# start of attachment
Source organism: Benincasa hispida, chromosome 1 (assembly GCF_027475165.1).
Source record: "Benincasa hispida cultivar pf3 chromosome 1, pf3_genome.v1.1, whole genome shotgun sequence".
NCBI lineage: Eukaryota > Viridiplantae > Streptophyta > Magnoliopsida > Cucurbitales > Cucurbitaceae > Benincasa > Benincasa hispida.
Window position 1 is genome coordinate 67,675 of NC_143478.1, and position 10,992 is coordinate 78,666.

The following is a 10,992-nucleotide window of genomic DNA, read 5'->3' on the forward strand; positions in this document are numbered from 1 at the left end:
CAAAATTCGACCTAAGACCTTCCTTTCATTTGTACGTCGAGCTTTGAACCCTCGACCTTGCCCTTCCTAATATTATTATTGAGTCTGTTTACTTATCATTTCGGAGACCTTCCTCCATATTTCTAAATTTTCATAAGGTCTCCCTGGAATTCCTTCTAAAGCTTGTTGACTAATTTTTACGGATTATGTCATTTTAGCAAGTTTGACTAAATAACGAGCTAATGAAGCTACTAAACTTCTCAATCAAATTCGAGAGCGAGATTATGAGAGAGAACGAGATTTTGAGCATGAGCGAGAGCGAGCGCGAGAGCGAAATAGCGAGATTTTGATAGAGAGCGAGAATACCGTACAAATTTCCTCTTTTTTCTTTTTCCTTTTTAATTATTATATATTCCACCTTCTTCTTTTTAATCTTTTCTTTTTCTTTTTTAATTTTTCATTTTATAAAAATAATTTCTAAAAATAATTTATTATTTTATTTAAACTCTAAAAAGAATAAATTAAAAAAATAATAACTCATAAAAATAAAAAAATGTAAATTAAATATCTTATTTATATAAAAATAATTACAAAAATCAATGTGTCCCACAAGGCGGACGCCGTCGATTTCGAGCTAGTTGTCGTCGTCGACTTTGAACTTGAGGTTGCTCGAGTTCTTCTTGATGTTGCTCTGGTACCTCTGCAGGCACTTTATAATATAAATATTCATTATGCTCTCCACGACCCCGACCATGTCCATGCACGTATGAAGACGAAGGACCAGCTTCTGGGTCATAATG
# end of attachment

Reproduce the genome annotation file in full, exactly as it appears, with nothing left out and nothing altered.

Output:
Source organism: Benincasa hispida, chromosome 1 (assembly GCF_027475165.1).
Source record: "Benincasa hispida cultivar pf3 chromosome 1, pf3_genome.v1.1, whole genome shotgun sequence".
NCBI lineage: Eukaryota > Viridiplantae > Streptophyta > Magnoliopsida > Cucurbitales > Cucurbitaceae > Benincasa > Benincasa hispida.
Window position 1 is genome coordinate 67,675 of NC_143478.1, and position 10,992 is coordinate 78,666.

The following is a 10,992-nucleotide window of genomic DNA, read 5'->3' on the forward strand; positions in this document are numbered from 1 at the left end:
CAAAATTCGACCTAAGACCTTCCTTTCATTTGTACGTCGAGCTTTGAACCCTCGACCTTGCCCTTCCTAATATTATTATTGAGTCTGTTTACTTATCATTTCGGAGACCTTCCTCCATATTTCTAAATTTTCATAAGGTCTCCCTGGAATTCCTTCTAAAGCTTGTTGACTAATTTTTACGGATTATGTCATTTTAGCAAGTTTGACTAAATAACGAGCTAATGAAGCTACTAAACTTCTCAATCAAATTCGAGAGCGAGATTATGAGAGAGAACGAGATTTTGAGCATGAGCGAGAGCGAGCGCGAGAGCGAAATAGCGAGATTTTGATAGAGAGCGAGAATACCGTACAAATTTCCTCTTTTTTCTTTTTCCTTTTTAATTATTATATATTCCACCTTCTTCTTTTTAATCTTTTCTTTTTCTTTTTTAATTTTTCATTTTATAAAAATAATTTCTAAAAATAATTTATTATTTTATTTAAACTCTAAAAAGAATAAATTAAAAAAATAATAACTCATAAAAATAAAAAAATGTAAATTAAATATCTTATTTATATAAAAATAATTACAAAAATCAATGTGTCCCACAAGGCGGACGCCGTCGATTTCGAGCTAGTTGTCGTCGTCGACTTTGAACTTGAGGTTGCTCGAGTTCTTCTTGATGTTGCTCTGGTACCTCTGCAGGCACTTTATAATATAAATATTCATTATGCTCTCCACGACCCCGACCATGTCCATGCACGTATGAAGACGAAGGACCAGCTTCTGGGTCATAATG